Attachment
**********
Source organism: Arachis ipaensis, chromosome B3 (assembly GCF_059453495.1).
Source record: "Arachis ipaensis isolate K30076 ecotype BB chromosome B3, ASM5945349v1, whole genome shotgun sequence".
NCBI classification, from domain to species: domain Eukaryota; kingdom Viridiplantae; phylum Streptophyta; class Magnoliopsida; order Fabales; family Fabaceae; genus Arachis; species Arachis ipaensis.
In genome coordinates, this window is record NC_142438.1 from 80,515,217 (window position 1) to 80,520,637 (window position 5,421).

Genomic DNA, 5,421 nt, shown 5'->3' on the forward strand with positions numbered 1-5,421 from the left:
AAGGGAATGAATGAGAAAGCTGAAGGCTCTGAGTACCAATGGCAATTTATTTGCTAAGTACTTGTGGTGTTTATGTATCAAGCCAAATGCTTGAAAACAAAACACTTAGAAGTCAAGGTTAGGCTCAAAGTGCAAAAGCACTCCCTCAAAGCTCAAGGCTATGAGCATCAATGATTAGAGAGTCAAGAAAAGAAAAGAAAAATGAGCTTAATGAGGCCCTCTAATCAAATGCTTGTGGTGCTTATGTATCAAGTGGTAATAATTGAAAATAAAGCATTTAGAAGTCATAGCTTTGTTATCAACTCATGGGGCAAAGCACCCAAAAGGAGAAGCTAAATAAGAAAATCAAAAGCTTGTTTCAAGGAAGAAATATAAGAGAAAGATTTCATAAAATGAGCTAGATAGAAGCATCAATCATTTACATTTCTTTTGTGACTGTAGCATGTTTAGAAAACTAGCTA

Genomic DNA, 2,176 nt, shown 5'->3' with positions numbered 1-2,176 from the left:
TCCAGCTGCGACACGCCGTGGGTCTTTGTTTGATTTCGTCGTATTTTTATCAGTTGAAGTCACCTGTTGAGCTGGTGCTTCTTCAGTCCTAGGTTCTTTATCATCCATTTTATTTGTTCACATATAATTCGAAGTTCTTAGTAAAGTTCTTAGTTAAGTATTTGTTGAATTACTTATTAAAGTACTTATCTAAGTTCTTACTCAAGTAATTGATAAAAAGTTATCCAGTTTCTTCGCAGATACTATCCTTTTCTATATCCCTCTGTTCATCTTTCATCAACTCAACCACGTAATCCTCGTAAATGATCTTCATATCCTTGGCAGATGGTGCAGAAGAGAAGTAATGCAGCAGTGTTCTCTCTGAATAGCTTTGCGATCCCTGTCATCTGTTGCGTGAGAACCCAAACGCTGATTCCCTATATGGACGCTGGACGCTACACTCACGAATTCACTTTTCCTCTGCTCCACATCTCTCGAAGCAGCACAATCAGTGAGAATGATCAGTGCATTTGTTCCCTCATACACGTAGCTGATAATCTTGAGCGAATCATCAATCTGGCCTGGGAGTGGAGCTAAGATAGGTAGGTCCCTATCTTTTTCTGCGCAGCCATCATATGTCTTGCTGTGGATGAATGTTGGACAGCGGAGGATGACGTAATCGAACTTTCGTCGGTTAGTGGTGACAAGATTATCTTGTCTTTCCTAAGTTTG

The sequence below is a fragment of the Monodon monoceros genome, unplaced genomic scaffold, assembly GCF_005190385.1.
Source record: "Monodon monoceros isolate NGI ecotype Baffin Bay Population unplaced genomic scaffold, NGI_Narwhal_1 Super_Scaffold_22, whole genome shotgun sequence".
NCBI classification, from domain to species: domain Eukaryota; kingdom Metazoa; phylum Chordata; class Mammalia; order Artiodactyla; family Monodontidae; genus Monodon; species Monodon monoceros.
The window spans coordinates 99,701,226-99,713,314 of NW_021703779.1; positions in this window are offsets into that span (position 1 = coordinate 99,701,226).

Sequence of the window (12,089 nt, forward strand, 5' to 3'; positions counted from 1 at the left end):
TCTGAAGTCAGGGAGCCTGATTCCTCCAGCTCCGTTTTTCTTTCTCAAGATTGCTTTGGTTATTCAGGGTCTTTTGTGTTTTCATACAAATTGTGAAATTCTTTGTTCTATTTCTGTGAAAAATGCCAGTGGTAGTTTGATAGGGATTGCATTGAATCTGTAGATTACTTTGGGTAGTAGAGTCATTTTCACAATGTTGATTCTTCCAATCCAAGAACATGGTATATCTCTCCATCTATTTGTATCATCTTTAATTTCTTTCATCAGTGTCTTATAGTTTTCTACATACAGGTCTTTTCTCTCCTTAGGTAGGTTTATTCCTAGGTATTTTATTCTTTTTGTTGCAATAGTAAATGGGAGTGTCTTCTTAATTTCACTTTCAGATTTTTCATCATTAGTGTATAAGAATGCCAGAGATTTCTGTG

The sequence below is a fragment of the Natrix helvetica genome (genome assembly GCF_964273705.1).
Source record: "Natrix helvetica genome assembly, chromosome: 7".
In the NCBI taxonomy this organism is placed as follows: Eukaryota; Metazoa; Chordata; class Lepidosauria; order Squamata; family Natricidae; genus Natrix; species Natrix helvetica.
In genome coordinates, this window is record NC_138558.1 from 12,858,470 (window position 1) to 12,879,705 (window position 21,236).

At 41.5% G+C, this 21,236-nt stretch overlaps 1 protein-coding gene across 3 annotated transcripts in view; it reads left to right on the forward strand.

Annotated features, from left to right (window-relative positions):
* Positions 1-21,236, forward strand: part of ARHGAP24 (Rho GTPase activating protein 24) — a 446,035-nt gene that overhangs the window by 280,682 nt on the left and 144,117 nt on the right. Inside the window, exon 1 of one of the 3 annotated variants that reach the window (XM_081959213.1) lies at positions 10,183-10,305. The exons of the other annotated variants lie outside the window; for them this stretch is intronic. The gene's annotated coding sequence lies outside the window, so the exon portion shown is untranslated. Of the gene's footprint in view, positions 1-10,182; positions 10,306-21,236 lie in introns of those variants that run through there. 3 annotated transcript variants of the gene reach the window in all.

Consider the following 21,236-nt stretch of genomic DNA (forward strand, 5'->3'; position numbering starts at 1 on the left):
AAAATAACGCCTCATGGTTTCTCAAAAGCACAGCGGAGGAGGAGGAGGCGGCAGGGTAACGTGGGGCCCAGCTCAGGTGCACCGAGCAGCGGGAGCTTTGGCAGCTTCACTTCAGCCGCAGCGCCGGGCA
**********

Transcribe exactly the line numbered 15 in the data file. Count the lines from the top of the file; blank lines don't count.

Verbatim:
The sequence below is a fragment of the Natrix helvetica genome (genome assembly GCF_964273705.1).